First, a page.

bookblast_melanie_schwapp

The BookBlast Interview | Melanie Schwapp

Tell us a little bit about yourself.
I love life . . . the good, the bad and the messiness of it. I love the fact that we are all here bumbling our way through, and that each of our messes are the lessons that help to straighten out the jumbled lines. I live my life as such – I think that perfection is over-rated, so I do the things that make me happy, albeit imperfectly. I was never formally trained in landscaping or interior design, yet these are the occupations I’ve chosen because of my sheer love of plants, nature, sun, dirt, and families. The best part is, at the end of the day, I get to write about perfect imperfection.

When you were a child, what did you want to be when you grew up?
A mother. I dreamt of the day when I would hold a tiny little being in my arms and build a home around it.

What books have had a lasting impact on you?
A Woman of Substance (Barbara Taylor Bradford), Good Grief (Lolly Winston), Heart of Darkness (Joseph Conrad), Green Days by the River (Michael Anthony) . . .

Why do you write?
It is my breath . . . I need it to live.

Your advice to new writers just starting out?
Read, read, read. Think of it like having conversation – when someone speaks, you think, you search your thoughts, you answer. In the throes conversation, you find your voice. It is the same with reading – when you listen to other people’s written voices, your own voice is given momentum and great volume.

As an author, what are you most proud (or embarrassed) of writing?
I’m thoroughly embarrassed about writing about topics my parents would quake at – It is so funny, but this was a factor that hampered much of my creativity at first. As a child in Jamaica, we were brought up to respect our elders, never use bad language, and certainly to never speak of sex in a vulgar manner. Being ladylike was something that was drilled into us girls. However, writing sometimes needs an essence of vulgarity to be impactful and truthful, and I had learn to remove my own persona from my writing in order to allow the full development of my characters.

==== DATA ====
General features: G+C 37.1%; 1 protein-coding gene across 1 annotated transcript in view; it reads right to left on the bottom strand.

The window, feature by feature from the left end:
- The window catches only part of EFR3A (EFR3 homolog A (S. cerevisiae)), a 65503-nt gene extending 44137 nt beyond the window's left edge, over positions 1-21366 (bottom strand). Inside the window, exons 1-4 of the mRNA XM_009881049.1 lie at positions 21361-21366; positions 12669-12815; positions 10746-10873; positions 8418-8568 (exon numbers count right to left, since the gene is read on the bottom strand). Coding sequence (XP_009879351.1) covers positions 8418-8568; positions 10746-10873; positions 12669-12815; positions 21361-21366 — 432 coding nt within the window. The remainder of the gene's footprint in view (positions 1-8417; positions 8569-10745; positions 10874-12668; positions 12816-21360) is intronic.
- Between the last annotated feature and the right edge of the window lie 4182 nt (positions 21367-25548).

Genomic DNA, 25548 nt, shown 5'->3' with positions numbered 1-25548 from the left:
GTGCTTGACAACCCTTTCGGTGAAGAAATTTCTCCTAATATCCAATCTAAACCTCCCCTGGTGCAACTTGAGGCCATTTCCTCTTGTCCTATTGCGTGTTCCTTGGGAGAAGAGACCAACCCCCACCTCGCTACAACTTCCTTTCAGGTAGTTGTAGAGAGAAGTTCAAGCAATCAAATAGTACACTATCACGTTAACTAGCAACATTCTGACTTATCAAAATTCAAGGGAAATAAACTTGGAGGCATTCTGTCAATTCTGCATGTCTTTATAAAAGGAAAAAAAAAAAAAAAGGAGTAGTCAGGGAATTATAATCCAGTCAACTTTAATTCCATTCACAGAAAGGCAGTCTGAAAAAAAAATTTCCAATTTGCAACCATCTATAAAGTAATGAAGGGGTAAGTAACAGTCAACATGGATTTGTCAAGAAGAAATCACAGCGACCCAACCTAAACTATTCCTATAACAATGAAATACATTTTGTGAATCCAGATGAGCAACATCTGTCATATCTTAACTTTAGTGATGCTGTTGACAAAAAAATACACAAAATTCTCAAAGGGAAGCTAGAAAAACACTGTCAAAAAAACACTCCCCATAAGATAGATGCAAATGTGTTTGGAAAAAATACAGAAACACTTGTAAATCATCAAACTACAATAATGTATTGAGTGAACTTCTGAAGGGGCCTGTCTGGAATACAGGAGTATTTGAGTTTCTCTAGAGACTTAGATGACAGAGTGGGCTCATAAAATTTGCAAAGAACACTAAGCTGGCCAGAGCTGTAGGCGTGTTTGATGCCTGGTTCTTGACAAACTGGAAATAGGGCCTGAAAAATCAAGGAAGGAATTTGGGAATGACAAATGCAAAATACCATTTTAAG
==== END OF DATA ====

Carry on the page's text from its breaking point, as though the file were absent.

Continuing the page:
What is your biggest failure?
Not being more aggressive in promoting my writing. For a long time when I was turned down by publishing house after publishing house, I began to believe that I was just not meant to write for anyone other than my own private release.

Your views on success?
To do what you absolutely love and to be able to earn a really good living from it.

What are you working on at the moment?
My second novel – my first took seven years to complete, so I’m hoping that this time around my writing voice will have gained not just volume, but some serious momentum!

Your views on book publishing?
Publishing is like dating – you may go on many, but when the right one comes along, you just know it. This chemistry, this belief in each other, is the factor that brings forth great marketing and sales.

Your views on how new technology has (or has not) changed your writing life?
I love to journal, and because of that I am emotionally attached to old-fashioned pencil and paper. My children laugh because my car seat and my desk are all covered in eraser dust. I write down everything that stirs me emotionally, whether it be sadness, joy or annoyance. I like to think of these jottings as the ‘skeletons’ of my writing. What technology has allowed me to do is to lay these skeletal frames before me, in any order I choose, and then to connect the dots and tendons so as to add the ‘flesh’. Editing has become a breeze with new technology, and certainly this lack of stress has allowed my creativity to flow.